Thursday, March 27, 2008

Gail Collins: Suggestions for Hill and Oba

The participants did not necessarily enjoy the experience.
“I cried for hours,” said my sister-in-law, Laura.We should have known this was coming when people started talking about how exciting the Clinton-Obama race is. We live, after all, in a country where the Christmas shopping season begins in October. We have a sports calendar in which basketball leaches into baseball, which leaches into football. Too much of a good thing is our middle name. Now, the Democratic primary has become the McMansion of politics.

King Solomon and the Dilemma

Upon succeeding to the throne, Solomon had been filled with awe at the mightiness of the task before him, and in the humility of his heart, prayed for the wisdom to govern justly.
“For,” he said, “I am but a little child, and how should I discern between right and wrong?
His wish was granted and, above and beyond his wealth and honour, Solomon was famed for his wisdom.

One day two women came before the King. They carried with them a little baby, which was set down on the floor, at the foot of Solomon’s throne
“O my lord,” said one of the women, “five days ago I gave birth to a child. This woman and I live in the same house, and three days later she also gave birth, but that same night her child died, and at midnight she arose and, while I was sleeping, took my son away from me, and laid her dead child in its place. When I awoke in the morning I thought at first that my son was dead, until I realised that it was not my child.”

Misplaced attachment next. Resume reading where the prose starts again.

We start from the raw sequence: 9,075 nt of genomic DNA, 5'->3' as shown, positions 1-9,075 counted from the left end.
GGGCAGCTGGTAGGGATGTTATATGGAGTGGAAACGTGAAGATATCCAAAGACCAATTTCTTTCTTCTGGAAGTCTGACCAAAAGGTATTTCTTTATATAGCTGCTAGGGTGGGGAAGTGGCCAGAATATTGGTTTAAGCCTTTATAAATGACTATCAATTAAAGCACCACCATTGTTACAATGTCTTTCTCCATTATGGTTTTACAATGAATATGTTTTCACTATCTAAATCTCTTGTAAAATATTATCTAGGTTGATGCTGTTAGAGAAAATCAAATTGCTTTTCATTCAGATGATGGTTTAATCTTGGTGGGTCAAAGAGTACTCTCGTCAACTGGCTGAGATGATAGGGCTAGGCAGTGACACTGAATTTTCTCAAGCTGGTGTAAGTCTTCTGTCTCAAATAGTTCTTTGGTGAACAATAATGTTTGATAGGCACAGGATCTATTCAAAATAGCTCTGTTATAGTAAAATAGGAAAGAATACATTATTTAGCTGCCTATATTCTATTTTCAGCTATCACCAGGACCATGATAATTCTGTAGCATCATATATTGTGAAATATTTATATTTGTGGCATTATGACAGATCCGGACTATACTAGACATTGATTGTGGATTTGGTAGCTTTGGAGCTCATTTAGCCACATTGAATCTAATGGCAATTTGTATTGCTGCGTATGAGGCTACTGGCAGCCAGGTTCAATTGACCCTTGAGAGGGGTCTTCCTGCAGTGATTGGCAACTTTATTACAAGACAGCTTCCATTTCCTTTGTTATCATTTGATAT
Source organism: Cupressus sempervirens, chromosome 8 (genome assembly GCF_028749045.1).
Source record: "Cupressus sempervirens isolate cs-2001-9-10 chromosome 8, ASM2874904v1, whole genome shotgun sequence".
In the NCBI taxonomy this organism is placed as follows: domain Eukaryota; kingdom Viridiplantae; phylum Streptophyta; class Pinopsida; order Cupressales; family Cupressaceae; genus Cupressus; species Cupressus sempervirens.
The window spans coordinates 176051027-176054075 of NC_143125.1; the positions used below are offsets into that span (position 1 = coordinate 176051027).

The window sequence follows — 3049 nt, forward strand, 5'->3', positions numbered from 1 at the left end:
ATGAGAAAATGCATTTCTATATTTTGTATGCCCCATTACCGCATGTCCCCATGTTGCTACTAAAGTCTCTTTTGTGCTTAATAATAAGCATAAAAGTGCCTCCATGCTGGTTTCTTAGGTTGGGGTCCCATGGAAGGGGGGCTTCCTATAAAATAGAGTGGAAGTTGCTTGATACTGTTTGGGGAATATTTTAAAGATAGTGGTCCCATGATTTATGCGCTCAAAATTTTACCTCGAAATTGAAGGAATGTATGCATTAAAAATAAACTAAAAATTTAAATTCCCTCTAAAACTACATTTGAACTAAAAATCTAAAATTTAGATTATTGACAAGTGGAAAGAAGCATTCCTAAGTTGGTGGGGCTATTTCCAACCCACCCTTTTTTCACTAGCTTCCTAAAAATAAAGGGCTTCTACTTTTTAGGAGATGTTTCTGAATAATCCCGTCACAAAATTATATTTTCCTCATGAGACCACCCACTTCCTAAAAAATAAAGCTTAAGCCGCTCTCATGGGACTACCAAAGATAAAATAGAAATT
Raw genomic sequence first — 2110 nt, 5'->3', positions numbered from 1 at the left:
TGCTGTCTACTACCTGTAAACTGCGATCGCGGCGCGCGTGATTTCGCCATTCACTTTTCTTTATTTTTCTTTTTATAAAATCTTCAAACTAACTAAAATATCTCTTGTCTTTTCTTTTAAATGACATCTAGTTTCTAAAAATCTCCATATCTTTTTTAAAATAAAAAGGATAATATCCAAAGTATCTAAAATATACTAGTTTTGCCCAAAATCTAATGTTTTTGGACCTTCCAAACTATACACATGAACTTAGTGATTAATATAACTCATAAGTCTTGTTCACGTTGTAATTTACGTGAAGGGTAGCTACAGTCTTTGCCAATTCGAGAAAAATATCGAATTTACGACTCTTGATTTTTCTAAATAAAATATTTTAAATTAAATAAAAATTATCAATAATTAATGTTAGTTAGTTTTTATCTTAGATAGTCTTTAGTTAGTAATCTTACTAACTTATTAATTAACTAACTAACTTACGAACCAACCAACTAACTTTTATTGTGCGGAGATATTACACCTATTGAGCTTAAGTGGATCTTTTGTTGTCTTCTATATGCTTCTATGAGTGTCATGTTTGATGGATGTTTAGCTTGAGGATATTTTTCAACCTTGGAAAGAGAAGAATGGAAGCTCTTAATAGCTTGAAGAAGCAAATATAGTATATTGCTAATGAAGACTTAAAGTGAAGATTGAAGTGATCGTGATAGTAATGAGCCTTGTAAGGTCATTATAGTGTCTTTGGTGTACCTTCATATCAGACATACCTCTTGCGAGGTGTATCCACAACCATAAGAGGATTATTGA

“No,” interrupted the second woman, “she lies, my lord, she lies! The living child is mine and the dead is hers!”
“No,” cried the first woman, wildly. “No, the dead child is yours, and the living child is mine.”
King Solomon raised his hand for silence.
“One of you says ‘my child lives and yours is dead ’, and the other says ‘your child is dead and my child lives’: there is a simple way to resolve the matter. Bring me a sword.”
A sword was brought, and the assembly waited to see how the King would proceed.
“Very well,” he said, “ cut the child in two, and give half to one mother, and half to the other.”
The first woman turned pale.
“O my lord,” she said in a faltering voice. “Pray, give her the child. I beg you, do not kill it.”
But the other woman’s face remained hard.
“Let it be neither mine nor yours,” she said, “divide it as the King has ordained.”
Then Solomon arose, and pointed to the first woman.
“The child belongs to her, ” he said. “Give her the child, and do not kill it. She is its mother.”
Word of this judgement spread throughout Israel, and people marvelled at the wisdom of the King.

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